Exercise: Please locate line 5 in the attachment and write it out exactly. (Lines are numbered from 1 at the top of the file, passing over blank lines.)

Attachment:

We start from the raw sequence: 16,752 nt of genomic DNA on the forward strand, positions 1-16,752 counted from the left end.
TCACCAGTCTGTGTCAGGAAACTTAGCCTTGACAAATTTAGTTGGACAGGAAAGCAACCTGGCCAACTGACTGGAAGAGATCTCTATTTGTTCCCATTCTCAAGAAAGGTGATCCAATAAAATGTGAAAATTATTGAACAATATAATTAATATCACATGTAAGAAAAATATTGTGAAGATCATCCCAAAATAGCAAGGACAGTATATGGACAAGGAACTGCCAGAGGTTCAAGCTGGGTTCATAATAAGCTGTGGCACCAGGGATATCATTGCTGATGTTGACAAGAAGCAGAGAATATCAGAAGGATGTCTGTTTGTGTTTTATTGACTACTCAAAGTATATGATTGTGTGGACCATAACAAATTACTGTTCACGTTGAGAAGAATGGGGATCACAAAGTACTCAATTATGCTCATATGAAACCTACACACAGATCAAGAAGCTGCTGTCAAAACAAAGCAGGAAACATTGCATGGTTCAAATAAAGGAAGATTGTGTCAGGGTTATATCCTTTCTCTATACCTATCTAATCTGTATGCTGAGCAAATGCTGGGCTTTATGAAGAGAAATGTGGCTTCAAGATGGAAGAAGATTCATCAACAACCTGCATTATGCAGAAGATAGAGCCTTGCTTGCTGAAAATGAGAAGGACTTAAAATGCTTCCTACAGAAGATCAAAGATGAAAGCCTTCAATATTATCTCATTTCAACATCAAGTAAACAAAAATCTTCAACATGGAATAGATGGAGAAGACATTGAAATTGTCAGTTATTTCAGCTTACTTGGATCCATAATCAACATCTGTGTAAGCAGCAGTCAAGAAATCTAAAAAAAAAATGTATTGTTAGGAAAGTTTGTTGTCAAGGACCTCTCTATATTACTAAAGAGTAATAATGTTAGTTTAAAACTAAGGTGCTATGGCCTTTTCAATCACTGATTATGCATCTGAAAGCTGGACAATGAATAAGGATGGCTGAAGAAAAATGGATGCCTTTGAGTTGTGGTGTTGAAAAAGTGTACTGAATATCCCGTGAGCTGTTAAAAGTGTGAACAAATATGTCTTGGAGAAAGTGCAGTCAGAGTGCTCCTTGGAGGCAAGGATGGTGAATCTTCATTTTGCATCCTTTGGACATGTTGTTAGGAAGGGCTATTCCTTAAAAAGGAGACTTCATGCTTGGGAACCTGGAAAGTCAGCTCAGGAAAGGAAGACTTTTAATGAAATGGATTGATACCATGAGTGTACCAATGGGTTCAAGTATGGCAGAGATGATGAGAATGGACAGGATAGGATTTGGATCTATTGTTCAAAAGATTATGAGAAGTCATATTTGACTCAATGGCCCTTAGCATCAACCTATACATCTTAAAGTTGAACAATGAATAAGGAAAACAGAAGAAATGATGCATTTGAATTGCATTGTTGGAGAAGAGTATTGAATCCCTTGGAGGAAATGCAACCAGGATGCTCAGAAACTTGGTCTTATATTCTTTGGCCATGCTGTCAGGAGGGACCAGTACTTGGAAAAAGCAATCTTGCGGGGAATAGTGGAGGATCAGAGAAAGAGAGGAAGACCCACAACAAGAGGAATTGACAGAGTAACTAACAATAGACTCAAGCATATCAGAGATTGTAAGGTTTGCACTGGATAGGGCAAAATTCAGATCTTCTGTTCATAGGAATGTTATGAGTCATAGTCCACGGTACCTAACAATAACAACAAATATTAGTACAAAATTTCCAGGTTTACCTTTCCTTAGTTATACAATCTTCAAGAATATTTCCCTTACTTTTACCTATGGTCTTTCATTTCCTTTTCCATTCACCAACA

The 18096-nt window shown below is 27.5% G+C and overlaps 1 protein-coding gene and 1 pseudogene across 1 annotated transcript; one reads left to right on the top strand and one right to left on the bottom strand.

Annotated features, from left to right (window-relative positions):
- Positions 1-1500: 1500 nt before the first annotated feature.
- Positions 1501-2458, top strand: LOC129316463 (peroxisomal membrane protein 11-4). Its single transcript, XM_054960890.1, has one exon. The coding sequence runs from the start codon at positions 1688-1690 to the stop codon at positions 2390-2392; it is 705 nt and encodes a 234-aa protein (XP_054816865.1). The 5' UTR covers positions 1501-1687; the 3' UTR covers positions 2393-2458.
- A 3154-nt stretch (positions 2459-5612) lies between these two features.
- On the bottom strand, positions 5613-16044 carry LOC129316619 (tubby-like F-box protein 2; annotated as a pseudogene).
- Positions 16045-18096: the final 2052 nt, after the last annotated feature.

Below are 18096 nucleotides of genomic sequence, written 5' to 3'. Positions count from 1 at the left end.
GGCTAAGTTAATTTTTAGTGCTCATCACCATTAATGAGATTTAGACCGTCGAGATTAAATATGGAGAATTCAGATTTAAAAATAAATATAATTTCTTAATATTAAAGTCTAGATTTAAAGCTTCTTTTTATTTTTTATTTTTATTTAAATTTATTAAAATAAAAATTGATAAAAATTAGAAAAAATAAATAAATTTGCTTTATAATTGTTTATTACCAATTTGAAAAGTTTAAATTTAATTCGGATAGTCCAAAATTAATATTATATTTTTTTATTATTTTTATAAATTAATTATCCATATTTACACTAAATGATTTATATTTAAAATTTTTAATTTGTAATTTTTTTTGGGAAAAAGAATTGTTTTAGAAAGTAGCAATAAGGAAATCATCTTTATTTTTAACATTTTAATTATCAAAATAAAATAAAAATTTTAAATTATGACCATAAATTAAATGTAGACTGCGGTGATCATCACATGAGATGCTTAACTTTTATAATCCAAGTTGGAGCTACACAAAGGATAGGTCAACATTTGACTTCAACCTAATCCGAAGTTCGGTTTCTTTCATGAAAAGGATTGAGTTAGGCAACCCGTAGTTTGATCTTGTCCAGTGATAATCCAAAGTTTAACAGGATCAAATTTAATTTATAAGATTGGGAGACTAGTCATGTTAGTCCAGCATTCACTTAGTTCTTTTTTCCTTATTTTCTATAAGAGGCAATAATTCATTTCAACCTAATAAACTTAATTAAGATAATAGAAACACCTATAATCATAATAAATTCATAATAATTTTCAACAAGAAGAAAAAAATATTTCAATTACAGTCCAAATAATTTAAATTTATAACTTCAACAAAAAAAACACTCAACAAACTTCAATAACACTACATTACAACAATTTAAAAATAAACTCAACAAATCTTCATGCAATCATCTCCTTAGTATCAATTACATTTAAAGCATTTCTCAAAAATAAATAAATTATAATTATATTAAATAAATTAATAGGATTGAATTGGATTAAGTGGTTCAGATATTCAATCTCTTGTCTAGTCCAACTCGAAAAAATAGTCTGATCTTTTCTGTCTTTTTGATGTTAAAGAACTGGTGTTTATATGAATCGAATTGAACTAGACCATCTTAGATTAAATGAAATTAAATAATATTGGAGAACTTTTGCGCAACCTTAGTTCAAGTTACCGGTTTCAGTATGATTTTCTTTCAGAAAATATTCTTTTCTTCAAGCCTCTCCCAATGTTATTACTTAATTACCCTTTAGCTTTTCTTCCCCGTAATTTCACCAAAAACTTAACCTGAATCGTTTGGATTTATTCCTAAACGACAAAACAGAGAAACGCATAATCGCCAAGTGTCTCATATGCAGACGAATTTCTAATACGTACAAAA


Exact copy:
- Positions 1-1500: 1500 nt before the first annotated feature.